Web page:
A good read about the state of the markets. Below you’ll find a hodgepodge of excerpts I found interesting – read the letter in its entirety for a more coherent argument. Note: everything you read below is a directly quoted excerpt.
Intro & Chart:
On 5 March 2013 the Dow Jones Industrial Average set a new all-time high, surpassing
the previous high of 14,165.50, established back in October 2007. Only the stock
market doesn’t seem to recognise that the world is a very different place today when
compared to 5 ½ years ago. Many investors talk the bearish talk, yet they walk the
bullish walk. This apparent inconsistency is a function of the widespread belief that
central bank policy, whether emanating from Tokyo, Frankfurt, London or
Washington, provides an effective volatility hedge, allowing investors to ignore the
underlying economic and financial problems that continue to simmer. Chart 1 landed
in my inbox a few weeks ago, courtesy of Simon Hunt. A chart often says more than a
thousand words; it certainly does in this case.
Chart 1: Now and Then – 2013 vs. 2007
The Comedy Called Cyprus
I have long argued that the creation of the European Monetary Union was akin to
reintroducing the gold standard. The eurozone member countries are effectively
locked into a system very similar to the one that proved so hopelessly inadequate
during the great depression in the early 1930s. A monetary union is quite simply the
wrong model for a rapidly ageing Europe, but a combination of ignorance and
stubbornness means that those in charge refuse to see the writing on the wall.
The last couple of weeks have provided ample evidence that the political leadership in Europe is utterly clueless as to how to resolve the crisis. If there were any trust left between the public and our elected leaders that has now been unequivocally broken with the disastrous handling of the crisis in Cyprus.
It is a well known fact that European banks depend more on deposits for their funding requirements whereas U.S. banks tend to primarily use capital markets. The fact that European policymakers were prepared to sacrifice small depositors in Cyprus demonstrates a shocking lack of knowledge of this reality. How do they think depositors in other eurozone countries will interpret this blatant attack on private savings? At a time where banks need access to funding more than ever? An invisible line in the sand has been crossed and there is no way back. Next time a bank in a major eurozone country runs into serious difficulties, there is likely to be a bank run, primarily because the trust was broken with the shambolic handling of events in Cyprus. As outgoing BoE Governor Mervyn King once quipped (and Iparaphrase): “It is irrational to start a bank run but, once it gets going, it is perfectly rational to join in.”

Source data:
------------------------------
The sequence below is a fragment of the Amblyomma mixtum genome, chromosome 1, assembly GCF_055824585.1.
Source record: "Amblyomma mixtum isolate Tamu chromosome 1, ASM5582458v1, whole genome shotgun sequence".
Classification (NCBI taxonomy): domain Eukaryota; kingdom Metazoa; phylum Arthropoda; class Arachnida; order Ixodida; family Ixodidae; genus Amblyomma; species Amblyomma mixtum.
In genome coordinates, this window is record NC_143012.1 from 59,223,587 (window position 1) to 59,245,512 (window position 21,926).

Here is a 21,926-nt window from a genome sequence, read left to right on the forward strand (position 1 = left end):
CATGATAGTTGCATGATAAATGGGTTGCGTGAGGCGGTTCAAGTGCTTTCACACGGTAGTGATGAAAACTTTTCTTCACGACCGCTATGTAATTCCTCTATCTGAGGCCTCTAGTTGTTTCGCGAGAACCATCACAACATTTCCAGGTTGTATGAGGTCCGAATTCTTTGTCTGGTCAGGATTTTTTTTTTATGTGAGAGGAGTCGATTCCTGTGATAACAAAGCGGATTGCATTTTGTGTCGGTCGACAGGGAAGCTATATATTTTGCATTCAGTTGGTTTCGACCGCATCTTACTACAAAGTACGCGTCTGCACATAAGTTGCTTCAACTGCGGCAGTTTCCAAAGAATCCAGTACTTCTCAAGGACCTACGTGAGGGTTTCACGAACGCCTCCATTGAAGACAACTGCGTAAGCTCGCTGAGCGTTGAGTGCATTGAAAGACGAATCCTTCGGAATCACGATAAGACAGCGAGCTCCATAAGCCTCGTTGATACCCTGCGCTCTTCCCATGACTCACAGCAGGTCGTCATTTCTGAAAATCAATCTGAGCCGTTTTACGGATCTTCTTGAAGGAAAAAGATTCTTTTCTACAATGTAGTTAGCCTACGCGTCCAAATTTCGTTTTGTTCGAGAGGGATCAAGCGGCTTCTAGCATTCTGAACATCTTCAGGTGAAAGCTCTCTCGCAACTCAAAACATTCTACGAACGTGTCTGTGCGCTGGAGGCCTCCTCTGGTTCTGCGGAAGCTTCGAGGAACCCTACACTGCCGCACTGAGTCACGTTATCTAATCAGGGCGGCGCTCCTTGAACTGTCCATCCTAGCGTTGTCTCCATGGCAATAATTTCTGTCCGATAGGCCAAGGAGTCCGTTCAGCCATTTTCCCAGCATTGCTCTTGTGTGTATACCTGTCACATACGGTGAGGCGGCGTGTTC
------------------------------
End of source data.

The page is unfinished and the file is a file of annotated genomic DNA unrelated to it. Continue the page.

The chronic U.S. current account deficits of the 1950s and 1960s created a build-up of substantial U.S. dollar reserves in Europe and Asia just like now. Unlike now, however, the creditor nations would redeem those dollars for gold, depleting U.S. gold reserves to the point where they became
dangerously low. Today’s creditor nations redeem their dollars for U.S. Treasuries
With the U.S. off the gold standard, the ability for the government to honour its
obligations in gold is no longer an issue. It is instead the future purchasing power of
U.S. Treasuries that is at stake; hence the system is still intrinsically unstable.
An Emerging Dollar Bull Market?
Central bankers around the world are obviously aware of all these issues and this is where the story gets interesting. In central bank circles there is a growing realisation that monetary policy as prescribed over the past few years has become largely ineffective. The Bank of England buying another batch of gilts or the Fed acquiring yet more Treasuries has simply lost its va-va-voom.
Central bankers are therefore beginning to realise that they are running out of options in terms of propping up the global economy and something altogether different shall be required. It is in that light that the rumour mill is working overtime. Would it be far-fetched to expect a globally coordinated initiative whereby central banks step in with a groundbreaking new plan as to how the global economy and monetary system should be run?
For that to occur, our political leaders would have to be forced into a corner. That could only happen if the financial system became overwhelmed by yet another crisis. Policy makers simply won’t make the difficult decisions unless there is no other choice. Following that logic, central bankers actually have an interest in, and could do the world a favour by, ‘creating’ another financial crisis. Religiously targeting ZIRP is a good starting point. Near zero percent interest rates encourage risk taking to the extreme as we have seen over the past few years. Extreme risk taking leads to asset bubbles which will ultimately feed a crisis somewhere.
You may think that I have lost my marbles. I am not so sure. None of this is taken out of thin air. I have friends and acquaintances in many strange places around the world and this has come through one of the more trusted channels. Will it happen? I honestly don’t know but it is probably the best shot we’ll have at profoundly changing the monetary infrastructure of the world and for precisely that reason I hope it does happen.